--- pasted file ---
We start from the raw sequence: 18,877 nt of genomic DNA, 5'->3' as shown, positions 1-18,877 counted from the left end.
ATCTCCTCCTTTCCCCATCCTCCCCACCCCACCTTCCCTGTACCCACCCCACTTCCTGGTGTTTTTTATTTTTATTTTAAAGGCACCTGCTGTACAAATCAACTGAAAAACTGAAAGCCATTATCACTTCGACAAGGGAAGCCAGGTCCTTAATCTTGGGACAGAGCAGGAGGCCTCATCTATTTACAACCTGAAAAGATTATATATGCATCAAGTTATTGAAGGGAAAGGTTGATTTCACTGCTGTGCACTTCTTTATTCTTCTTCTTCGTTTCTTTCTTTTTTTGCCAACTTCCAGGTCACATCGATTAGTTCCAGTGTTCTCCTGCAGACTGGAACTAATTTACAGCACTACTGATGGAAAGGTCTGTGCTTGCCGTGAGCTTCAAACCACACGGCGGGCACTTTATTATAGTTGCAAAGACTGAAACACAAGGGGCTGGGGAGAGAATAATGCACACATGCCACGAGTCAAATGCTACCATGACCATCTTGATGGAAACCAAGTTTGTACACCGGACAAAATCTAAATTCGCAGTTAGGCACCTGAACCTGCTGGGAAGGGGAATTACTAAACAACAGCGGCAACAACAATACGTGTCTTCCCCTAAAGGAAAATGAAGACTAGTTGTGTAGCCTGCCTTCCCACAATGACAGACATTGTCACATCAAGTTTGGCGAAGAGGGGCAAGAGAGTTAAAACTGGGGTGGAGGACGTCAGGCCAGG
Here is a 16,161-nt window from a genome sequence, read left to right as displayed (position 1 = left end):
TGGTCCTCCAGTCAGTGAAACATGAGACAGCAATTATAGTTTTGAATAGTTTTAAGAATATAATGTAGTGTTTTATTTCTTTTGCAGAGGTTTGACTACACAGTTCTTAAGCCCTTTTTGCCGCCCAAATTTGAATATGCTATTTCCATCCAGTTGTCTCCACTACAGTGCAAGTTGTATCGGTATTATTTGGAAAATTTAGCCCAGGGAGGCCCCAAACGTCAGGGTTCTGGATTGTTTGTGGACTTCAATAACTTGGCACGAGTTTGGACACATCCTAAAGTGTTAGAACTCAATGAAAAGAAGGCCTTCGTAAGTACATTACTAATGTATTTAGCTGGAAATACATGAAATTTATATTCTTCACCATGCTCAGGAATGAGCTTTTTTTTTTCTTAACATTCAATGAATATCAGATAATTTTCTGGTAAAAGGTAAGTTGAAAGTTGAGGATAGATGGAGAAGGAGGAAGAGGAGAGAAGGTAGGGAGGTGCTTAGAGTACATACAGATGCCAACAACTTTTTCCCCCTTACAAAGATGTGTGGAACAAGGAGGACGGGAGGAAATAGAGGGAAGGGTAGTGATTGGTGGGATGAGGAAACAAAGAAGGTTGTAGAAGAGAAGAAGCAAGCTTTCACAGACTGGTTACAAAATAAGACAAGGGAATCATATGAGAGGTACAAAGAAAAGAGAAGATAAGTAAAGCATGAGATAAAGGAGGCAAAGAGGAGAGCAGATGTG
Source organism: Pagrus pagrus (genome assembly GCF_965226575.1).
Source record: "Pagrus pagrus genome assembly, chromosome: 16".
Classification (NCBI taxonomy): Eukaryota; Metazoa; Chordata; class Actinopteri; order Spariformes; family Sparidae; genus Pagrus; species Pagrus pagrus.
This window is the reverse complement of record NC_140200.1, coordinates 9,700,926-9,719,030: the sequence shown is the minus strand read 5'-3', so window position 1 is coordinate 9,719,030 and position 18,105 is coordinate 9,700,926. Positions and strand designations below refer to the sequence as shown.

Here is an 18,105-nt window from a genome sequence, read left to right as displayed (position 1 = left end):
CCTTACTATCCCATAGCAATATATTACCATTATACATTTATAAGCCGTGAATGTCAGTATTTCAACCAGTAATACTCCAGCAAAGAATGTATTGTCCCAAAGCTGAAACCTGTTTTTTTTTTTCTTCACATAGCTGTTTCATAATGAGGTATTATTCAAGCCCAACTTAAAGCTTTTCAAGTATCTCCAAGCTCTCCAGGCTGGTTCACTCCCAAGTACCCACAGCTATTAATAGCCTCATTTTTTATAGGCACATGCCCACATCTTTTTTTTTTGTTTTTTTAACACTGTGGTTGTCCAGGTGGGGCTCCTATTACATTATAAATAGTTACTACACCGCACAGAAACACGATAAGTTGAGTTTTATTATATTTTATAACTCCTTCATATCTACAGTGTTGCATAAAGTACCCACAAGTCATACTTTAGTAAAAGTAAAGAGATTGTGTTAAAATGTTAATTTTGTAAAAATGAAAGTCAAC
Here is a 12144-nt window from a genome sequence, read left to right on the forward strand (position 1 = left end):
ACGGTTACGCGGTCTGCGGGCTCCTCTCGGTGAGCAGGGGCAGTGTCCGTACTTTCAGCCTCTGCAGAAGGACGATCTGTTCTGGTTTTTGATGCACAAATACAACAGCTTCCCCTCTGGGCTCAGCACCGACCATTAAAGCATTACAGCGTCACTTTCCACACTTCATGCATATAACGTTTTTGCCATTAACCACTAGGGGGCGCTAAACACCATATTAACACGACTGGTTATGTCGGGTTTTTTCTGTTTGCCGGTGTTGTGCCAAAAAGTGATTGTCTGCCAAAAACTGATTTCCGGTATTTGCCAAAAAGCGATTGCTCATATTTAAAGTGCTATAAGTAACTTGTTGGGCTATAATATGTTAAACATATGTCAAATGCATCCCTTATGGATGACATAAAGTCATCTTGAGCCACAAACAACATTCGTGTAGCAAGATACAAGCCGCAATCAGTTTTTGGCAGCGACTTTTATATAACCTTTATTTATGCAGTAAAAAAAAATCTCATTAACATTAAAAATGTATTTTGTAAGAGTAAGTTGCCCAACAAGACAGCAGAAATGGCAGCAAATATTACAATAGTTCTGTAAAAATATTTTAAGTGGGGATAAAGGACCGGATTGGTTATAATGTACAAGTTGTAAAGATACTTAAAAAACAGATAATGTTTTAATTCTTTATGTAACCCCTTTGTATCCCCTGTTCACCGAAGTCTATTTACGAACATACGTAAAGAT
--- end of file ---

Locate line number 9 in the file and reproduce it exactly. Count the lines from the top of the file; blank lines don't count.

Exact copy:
Here is an 18,105-nt window from a genome sequence, read left to right as displayed (position 1 = left end):